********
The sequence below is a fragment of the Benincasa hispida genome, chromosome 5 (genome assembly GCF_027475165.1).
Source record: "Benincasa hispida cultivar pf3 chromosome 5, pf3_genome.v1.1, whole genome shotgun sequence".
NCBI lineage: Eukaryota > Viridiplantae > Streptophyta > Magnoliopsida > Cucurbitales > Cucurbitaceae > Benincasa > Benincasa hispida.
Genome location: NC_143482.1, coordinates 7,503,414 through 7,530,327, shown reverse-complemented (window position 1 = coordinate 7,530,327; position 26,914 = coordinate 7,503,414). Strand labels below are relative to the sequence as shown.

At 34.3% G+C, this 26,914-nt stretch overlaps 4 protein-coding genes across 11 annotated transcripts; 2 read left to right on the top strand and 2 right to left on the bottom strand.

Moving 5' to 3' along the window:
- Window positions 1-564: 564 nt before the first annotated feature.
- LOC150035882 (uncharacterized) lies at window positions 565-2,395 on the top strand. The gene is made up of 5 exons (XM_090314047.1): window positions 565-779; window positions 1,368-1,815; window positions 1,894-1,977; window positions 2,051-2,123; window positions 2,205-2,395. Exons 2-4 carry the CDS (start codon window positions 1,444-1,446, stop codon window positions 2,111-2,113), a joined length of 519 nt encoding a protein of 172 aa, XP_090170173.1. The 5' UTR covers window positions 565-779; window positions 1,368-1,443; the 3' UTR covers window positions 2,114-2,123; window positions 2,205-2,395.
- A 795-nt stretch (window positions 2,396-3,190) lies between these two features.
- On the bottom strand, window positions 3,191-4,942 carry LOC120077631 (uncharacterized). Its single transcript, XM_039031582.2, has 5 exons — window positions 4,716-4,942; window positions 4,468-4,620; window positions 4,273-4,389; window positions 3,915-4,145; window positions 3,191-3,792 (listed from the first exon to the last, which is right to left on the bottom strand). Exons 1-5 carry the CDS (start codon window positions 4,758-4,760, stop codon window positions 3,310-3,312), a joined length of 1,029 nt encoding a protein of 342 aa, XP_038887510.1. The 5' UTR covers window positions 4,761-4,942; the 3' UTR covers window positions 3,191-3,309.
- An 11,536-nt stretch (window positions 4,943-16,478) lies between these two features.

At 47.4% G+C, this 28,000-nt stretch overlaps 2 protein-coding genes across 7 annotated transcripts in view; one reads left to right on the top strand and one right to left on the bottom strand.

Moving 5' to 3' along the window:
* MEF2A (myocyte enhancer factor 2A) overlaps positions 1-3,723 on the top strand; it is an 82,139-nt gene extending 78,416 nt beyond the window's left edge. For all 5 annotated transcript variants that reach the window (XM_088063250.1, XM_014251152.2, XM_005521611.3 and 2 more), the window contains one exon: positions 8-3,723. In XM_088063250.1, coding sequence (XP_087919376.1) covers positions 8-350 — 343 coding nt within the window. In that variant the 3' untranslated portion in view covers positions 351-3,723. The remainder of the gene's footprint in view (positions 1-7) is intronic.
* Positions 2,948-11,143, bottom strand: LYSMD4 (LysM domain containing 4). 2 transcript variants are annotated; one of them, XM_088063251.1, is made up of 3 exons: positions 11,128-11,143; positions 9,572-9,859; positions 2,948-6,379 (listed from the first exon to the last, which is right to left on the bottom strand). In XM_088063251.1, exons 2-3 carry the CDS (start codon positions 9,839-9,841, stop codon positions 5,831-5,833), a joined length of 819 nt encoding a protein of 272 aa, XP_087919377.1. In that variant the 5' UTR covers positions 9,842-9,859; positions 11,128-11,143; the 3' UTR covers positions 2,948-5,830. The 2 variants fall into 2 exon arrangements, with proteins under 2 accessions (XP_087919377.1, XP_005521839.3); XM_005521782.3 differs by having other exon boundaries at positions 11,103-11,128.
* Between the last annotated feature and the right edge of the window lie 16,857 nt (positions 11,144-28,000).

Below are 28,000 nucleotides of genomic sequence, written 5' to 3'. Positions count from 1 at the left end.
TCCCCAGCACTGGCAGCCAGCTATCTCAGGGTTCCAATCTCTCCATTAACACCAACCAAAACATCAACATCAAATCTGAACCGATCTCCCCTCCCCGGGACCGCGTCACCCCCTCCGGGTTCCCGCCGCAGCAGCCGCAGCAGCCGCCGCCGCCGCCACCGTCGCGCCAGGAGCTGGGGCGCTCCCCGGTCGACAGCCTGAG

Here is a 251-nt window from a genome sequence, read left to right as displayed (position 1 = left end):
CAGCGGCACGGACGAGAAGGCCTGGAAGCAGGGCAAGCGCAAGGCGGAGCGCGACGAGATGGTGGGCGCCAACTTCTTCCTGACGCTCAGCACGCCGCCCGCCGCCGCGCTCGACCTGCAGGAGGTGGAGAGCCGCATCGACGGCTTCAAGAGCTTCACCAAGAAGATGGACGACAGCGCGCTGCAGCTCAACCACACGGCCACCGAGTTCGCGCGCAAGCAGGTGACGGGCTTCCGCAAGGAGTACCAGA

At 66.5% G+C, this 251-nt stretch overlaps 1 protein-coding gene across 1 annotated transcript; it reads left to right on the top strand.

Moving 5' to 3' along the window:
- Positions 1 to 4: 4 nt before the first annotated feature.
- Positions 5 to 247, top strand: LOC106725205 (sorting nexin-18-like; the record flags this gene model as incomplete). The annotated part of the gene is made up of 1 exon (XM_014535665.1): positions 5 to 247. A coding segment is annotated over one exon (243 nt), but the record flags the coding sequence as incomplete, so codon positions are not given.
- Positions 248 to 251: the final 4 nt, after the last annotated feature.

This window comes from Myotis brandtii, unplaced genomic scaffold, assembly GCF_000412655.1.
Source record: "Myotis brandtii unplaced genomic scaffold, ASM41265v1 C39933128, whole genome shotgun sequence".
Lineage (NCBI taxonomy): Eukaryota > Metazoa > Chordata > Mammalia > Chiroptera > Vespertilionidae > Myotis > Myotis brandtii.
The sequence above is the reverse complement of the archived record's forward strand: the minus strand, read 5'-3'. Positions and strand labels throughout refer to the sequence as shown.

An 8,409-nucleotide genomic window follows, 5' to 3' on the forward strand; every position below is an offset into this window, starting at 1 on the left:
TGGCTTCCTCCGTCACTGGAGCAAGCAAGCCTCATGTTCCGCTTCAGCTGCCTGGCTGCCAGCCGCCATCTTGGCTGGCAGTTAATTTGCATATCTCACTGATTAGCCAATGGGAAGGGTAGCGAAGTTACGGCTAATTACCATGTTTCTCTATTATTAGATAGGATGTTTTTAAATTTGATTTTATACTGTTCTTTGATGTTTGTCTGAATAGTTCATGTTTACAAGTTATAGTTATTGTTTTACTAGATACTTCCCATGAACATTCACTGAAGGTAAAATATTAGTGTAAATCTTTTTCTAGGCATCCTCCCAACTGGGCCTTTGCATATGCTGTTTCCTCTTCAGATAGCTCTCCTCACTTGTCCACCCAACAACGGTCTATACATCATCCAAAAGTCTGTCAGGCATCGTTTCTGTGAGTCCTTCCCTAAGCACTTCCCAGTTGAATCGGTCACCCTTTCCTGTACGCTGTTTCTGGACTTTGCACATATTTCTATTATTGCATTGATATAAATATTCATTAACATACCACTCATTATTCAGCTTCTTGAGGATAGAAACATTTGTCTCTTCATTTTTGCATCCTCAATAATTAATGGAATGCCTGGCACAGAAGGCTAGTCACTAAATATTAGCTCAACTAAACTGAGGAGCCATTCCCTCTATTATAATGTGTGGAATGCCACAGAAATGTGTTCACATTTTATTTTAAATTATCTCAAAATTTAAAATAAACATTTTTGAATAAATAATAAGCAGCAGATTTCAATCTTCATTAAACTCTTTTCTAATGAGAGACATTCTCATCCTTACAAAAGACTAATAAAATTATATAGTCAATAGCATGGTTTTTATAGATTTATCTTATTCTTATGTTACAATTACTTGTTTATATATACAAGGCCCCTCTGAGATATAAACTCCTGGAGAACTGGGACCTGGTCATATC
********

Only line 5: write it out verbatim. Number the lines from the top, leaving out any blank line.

At 34.3% G+C, this 26,914-nt stretch overlaps 4 protein-coding genes across 11 annotated transcripts; 2 read left to right on the top strand and 2 right to left on the bottom strand.